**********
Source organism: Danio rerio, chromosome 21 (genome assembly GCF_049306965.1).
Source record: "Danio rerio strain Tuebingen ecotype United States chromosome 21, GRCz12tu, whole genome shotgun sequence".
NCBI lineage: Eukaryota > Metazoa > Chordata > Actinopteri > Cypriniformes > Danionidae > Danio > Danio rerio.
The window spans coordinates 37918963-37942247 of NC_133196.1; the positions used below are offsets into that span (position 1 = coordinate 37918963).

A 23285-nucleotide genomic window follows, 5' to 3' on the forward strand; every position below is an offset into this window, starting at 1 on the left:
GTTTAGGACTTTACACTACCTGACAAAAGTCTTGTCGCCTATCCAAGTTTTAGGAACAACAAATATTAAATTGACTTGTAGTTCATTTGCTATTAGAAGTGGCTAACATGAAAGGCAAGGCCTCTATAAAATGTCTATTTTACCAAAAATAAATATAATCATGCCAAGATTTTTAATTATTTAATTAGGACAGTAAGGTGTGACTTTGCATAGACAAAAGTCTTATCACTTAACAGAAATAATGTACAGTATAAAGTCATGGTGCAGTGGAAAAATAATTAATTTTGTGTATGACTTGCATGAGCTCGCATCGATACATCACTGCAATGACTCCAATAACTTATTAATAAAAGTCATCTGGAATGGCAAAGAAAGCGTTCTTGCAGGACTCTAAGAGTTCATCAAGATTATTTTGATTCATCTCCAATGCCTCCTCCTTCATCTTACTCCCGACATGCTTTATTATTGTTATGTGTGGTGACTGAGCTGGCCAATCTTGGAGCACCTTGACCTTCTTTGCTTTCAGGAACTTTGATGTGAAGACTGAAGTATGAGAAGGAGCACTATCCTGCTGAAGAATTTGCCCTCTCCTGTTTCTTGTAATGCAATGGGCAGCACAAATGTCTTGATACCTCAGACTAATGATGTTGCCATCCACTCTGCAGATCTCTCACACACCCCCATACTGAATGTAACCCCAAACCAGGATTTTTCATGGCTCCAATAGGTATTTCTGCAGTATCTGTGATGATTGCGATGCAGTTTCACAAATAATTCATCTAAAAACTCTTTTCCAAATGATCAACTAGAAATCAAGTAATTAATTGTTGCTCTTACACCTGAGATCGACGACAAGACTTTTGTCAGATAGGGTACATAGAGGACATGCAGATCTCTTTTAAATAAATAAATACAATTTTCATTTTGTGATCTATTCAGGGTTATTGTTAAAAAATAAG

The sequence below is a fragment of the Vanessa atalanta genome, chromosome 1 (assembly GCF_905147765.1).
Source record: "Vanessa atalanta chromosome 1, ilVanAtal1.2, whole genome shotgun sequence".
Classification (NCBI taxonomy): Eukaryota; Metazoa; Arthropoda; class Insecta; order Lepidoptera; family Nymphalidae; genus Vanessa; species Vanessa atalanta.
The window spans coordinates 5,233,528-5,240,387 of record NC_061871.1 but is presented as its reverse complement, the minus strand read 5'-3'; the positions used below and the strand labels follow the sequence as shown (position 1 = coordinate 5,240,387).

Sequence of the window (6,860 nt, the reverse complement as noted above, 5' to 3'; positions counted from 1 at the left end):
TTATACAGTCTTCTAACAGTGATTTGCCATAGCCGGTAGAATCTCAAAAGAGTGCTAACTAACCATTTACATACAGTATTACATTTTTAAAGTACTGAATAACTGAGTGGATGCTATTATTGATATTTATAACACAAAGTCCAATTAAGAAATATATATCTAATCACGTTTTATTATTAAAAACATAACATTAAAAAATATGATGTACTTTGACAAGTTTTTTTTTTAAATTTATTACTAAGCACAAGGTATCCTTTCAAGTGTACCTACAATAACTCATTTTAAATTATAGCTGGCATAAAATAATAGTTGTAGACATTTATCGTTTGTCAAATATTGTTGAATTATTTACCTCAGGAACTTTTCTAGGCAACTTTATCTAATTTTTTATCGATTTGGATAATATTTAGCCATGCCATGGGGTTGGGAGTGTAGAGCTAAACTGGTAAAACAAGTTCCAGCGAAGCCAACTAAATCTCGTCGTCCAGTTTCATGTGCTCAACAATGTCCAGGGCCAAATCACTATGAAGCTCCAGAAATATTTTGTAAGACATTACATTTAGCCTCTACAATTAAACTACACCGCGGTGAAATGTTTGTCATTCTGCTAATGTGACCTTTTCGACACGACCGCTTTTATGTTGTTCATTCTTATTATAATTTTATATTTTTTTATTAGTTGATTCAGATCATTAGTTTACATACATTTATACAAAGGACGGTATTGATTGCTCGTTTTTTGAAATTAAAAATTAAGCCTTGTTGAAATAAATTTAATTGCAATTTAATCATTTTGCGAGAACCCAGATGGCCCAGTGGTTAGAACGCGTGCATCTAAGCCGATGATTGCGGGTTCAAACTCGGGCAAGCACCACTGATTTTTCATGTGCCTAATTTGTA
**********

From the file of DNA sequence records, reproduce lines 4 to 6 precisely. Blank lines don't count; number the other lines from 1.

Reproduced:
The window spans coordinates 37918963-37942247 of NC_133196.1; the positions used below are offsets into that span (position 1 = coordinate 37918963).

A 23285-nucleotide genomic window follows, 5' to 3' on the forward strand; every position below is an offset into this window, starting at 1 on the left:
GTTTAGGACTTTACACTACCTGACAAAAGTCTTGTCGCCTATCCAAGTTTTAGGAACAACAAATATTAAATTGACTTGTAGTTCATTTGCTATTAGAAGTGGCTAACATGAAAGGCAAGGCCTCTATAAAATGTCTATTTTACCAAAAATAAATATAATCATGCCAAGATTTTTAATTATTTAATTAGGACAGTAAGGTGTGACTTTGCATAGACAAAAGTCTTATCACTTAACAGAAATAATGTACAGTATAAAGTCATGGTGCAGTGGAAAAATAATTAATTTTGTGTATGACTTGCATGAGCTCGCATCGATACATCACTGCAATGACTCCAATAACTTATTAATAAAAGTCATCTGGAATGGCAAAGAAAGCGTTCTTGCAGGACTCTAAGAGTTCATCAAGATTATTTTGATTCATCTCCAATGCCTCCTCCTTCATCTTACTCCCGACATGCTTTATTATTGTTATGTGTGGTGACTGAGCTGGCCAATCTTGGAGCACCTTGACCTTCTTTGCTTTCAGGAACTTTGATGTGAAGACTGAAGTATGAGAAGGAGCACTATCCTGCTGAAGAATTTGCCCTCTCCTGTTTCTTGTAATGCAATGGGCAGCACAAATGTCTTGATACCTCAGACTAATGATGTTGCCATCCACTCTGCAGATCTCTCACACACCCCCATACTGAATGTAACCCCAAACCAGGATTTTTCATGGCTCCAATAGGTATTTCTGCAGTATCTGTGATGATTGCGATGCAGTTTCACAAATAATTCATCTAAAAACTCTTTTCCAAATGATCAACTAGAAATCAAGTAATTAATTGTTGCTCTTACACCTGAGATCGACGACAAGACTTTTGTCAGATAGGGTACATAGAGGACATGCAGATCTCTTTTAAATAAATAAATACAATTTTCATTTTGTGATCTATTCAGGGTTATTGTTAAAAAATAAG